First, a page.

FictionForest

PART ONE : Chapter 26

Leo TolstoyAug 21, 2016'Command+D' Bookmark this page

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In the morning Konstantin Levin left
Moscow, and towards evening he reached home. 
On the journey in the train he talked to his neighbors
about politics and the new railways, and, just as in
Moscow, he was overcome by a sense of confusion of
ideas, dissatisfaction with himself, shame of something
or other.  But when he got out at his own station,
when he saw his one-eyed coachman, Ignat, with the
collar of his coat turned up; when, in the dim light
reflected by the station fires, he saw his own sledge,
his own horses with their tails tied up, in their harness
trimmed with rings and tassels; when the coachman Ignat,
as he put in his luggage, told him the village news,
that the contractor had arrived, and that Pava
had calved, ­he felt that little by little
the confusion was clearing up, and the shame and self-dissatisfaction
were passing away.  He felt this at the mere
sight of Ignat and the horses; but when he had put
on the sheepskin brought for him, had sat down wrapped
up in the sledge, and had driven off pondering on
the work that lay before him in the village, and staring
at the side-horse, that had been his saddle-horse,
past his prime now, but a spirited beast from the
Don, he began to see what had happened to him in quite
a different light.  He felt himself, and did
not want to be any one else.  All he wanted now
was to be better than before.  In the first place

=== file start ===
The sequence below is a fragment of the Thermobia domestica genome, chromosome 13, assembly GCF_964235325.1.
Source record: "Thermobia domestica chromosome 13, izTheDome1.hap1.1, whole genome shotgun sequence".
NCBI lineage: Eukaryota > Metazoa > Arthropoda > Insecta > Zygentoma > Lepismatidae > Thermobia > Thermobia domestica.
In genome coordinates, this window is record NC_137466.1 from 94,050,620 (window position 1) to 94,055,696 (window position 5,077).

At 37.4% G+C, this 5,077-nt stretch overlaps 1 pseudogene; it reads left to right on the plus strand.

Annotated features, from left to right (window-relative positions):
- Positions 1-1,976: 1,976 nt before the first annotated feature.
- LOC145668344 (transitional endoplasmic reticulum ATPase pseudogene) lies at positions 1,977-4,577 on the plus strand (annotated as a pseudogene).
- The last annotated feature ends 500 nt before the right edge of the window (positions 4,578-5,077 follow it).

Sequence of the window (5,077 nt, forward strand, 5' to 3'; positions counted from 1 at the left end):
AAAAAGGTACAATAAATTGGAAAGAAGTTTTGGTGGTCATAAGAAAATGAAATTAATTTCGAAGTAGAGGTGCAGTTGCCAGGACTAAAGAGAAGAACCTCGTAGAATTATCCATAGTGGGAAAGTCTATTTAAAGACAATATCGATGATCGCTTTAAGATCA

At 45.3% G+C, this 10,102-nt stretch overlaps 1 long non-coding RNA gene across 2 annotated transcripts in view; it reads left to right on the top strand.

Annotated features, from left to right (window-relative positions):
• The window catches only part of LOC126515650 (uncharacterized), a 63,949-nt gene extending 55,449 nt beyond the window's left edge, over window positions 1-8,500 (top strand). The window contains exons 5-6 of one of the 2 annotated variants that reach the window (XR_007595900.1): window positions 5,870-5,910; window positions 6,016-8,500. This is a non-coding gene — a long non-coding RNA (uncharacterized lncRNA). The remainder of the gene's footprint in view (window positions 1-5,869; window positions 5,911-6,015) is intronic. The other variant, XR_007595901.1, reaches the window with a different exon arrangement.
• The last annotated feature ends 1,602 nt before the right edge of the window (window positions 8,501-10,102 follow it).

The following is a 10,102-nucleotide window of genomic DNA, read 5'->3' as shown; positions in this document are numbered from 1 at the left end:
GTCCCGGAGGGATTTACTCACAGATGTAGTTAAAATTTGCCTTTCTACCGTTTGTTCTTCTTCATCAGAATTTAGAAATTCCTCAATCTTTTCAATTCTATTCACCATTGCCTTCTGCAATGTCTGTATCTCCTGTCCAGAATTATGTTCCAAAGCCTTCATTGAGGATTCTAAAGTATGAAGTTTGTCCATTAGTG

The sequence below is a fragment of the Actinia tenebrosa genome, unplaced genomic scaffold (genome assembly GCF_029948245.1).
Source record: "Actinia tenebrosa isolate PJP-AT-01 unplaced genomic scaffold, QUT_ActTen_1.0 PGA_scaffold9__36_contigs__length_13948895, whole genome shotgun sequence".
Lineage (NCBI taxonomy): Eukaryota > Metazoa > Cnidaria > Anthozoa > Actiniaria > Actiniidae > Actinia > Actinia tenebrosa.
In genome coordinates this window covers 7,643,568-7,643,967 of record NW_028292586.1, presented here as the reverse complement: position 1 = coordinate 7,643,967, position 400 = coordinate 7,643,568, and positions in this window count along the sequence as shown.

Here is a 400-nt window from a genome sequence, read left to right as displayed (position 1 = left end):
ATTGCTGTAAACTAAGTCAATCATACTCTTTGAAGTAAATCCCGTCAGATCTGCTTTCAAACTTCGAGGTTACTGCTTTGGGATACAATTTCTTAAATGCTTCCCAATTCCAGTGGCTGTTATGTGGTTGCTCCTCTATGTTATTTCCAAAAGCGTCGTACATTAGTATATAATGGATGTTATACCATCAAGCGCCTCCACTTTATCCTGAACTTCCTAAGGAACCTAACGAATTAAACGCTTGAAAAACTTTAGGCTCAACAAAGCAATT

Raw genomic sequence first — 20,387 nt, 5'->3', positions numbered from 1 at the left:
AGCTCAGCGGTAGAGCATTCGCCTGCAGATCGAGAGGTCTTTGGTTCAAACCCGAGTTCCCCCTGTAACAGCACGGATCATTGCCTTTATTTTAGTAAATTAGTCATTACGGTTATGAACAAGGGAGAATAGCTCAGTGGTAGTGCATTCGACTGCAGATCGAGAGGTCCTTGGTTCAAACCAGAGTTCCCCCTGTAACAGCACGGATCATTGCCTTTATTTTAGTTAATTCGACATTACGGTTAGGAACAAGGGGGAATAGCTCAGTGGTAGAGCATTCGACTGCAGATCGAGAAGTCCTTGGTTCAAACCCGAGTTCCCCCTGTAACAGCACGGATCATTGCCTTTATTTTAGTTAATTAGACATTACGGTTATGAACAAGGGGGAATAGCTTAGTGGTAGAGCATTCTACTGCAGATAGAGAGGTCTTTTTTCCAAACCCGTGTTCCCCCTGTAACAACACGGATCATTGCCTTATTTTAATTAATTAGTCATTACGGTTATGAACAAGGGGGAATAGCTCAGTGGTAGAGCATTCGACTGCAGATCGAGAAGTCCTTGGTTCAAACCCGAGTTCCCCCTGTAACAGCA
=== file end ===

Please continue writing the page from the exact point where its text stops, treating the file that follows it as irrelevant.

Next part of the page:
he resolved that from that day he would give up hoping
for any extraordinary happiness, such as marriage must
have given him, and consequently he would not so disdain
what he really had.  Secondly, he would never
again let himself give way to low passion, the memory
of which had so tortured him when he had been making
up his mind to make an offer.  Then remembering
his brother Nikolay, he resolved to himself that he
would never allow himself to forget him, that he would
follow him up, and not lose sight of him, so as to
be ready to help when things should go ill with him. 
And that would be soon, he felt.  Then, too,
his brother’s talk of communism, which he had
treated so lightly at the time, now made him think. 
He considered a revolution in economic conditions
nonsense.  But he always felt the injustice of
his own abundance in comparison with the poverty of
the peasants, and now he determined that so as to
feel quite in the right, though he had worked hard
and lived by no means luxuriously before, he would